What you need to know
- Apple has updated its Design Resources page with links to PNG files.
- The Design Resources page already had files designed for Photoshop.
- PNG files give non-Photoshop users access to the same resources.
Apple has updated its Design Resources (opens in new tab) page to add a new collection of files in PNG format, removing the reliance on Photoshop. The move means that developers can now use PNG files to create promotional artwork for their apps.
Apple offers resources like device frames, giving developers a leg-up when they're making promo materials. The frames have the outline of iPhones, iPads, Macs, and more so developers only need to add their own screenshots to the mix. Previously those resources were offered in the PSD Photoshop file format — that's no longer the case, as shared by Apple Design Evangelist Mike Stern on Twitter.
We've now added PNGs for most of the product bezels. Thanks for all the requests for versions for the most common design tools. We'll try adding more as time permits! https://t.co/ZLVNYfOq70 pic.twitter.com/mvEmDz0UG2We've now added PNGs for most of the product bezels. Thanks for all the requests for versions for the most common design tools. We'll try adding more as time permits! https://t.co/ZLVNYfOq70 pic.twitter.com/mvEmDz0UG2— Mike Stern (@themikestern) January 6, 2022January 6, 2022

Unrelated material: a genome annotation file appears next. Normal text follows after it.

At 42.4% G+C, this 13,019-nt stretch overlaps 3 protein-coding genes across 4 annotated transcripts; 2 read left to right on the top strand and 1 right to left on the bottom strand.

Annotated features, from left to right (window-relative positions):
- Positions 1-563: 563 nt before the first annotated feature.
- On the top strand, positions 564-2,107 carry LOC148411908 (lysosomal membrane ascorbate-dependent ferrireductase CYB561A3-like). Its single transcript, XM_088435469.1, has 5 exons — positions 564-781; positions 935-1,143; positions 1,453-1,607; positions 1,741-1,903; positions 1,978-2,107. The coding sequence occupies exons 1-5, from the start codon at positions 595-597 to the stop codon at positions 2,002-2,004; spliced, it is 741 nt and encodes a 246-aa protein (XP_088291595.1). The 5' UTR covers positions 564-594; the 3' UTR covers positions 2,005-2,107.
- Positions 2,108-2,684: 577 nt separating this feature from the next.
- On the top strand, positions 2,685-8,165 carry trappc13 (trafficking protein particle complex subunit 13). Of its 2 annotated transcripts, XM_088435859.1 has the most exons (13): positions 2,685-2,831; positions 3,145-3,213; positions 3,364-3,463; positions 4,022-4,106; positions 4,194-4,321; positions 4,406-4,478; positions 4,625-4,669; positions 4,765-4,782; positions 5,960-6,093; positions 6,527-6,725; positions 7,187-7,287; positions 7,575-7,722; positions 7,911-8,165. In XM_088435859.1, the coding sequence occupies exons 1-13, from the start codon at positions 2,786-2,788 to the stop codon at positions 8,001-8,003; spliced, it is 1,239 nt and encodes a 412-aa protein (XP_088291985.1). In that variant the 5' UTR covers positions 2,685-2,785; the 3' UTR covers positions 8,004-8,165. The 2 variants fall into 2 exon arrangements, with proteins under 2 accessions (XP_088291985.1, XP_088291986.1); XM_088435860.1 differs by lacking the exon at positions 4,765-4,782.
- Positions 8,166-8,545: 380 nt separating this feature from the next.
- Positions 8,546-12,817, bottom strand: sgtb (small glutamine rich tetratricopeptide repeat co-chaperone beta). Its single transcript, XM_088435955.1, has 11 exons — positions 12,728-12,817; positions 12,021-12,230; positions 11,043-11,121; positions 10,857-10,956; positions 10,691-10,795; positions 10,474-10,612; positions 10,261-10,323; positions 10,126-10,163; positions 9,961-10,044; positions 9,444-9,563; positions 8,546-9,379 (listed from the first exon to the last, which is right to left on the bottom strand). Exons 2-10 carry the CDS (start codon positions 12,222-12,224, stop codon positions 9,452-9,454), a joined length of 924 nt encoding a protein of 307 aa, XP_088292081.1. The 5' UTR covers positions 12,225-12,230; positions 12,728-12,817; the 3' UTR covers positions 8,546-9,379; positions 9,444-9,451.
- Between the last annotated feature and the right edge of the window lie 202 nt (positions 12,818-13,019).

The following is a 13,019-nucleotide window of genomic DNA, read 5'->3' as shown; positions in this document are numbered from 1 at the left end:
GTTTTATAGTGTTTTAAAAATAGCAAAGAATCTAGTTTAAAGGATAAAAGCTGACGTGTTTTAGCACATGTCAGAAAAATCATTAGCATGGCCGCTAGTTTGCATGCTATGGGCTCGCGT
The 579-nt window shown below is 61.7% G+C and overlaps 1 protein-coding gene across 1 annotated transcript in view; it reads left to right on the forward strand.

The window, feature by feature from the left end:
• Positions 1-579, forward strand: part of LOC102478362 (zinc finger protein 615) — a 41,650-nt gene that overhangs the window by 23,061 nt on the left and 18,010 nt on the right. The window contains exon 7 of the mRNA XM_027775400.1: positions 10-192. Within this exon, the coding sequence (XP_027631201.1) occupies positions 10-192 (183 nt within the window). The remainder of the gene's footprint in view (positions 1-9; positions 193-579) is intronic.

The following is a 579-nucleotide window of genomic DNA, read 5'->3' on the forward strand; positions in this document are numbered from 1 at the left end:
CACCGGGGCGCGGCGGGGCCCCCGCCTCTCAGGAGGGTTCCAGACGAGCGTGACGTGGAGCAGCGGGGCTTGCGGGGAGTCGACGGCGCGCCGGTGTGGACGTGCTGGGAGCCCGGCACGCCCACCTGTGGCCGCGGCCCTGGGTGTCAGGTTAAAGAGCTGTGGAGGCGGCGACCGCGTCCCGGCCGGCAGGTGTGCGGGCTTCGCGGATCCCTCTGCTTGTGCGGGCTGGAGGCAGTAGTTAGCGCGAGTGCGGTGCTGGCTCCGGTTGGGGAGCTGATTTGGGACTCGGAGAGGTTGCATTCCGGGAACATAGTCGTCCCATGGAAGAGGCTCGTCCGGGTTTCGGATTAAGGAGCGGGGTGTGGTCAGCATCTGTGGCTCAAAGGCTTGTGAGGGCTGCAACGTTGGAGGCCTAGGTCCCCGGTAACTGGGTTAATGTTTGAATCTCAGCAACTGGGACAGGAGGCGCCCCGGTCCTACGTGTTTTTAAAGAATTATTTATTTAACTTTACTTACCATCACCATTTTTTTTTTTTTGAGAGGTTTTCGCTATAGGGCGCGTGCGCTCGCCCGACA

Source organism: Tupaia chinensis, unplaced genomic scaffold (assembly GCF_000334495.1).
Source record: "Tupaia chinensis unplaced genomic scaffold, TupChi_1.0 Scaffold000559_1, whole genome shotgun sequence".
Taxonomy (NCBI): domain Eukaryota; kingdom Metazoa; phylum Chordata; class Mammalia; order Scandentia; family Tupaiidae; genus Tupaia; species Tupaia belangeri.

While this won't be something that most people will make use of, it'll be a welcome addition for developers who don't want to use Photoshop.
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Oliver Haslam has written about Apple and the wider technology business for more than a decade with bylines on How-To Geek, PC Mag, iDownloadBlog, and many more. He has also been published in print for Macworld, including cover stories. At iMore, Oliver is involved in daily news coverage and, not being short of opinions, has been known to 'explain' those thoughts in more detail, too.
Having grown up using PCs and spending far too much money on graphics card and flashy RAM, Oliver switched to the Mac with a G5 iMac and hasn't looked back. Since then he's seen the growth of the smartphone world, backed by iPhone, and new product categories come and go. Current expertise includes iOS, macOS, streaming services, and pretty much anything that has a battery or plugs into a wall. Oliver also covers mobile gaming for iMore, with Apple Arcade a particular focus. He's been gaming since the Atari 2600 days and still struggles to comprehend the fact he can play console quality titles on his pocket computer.
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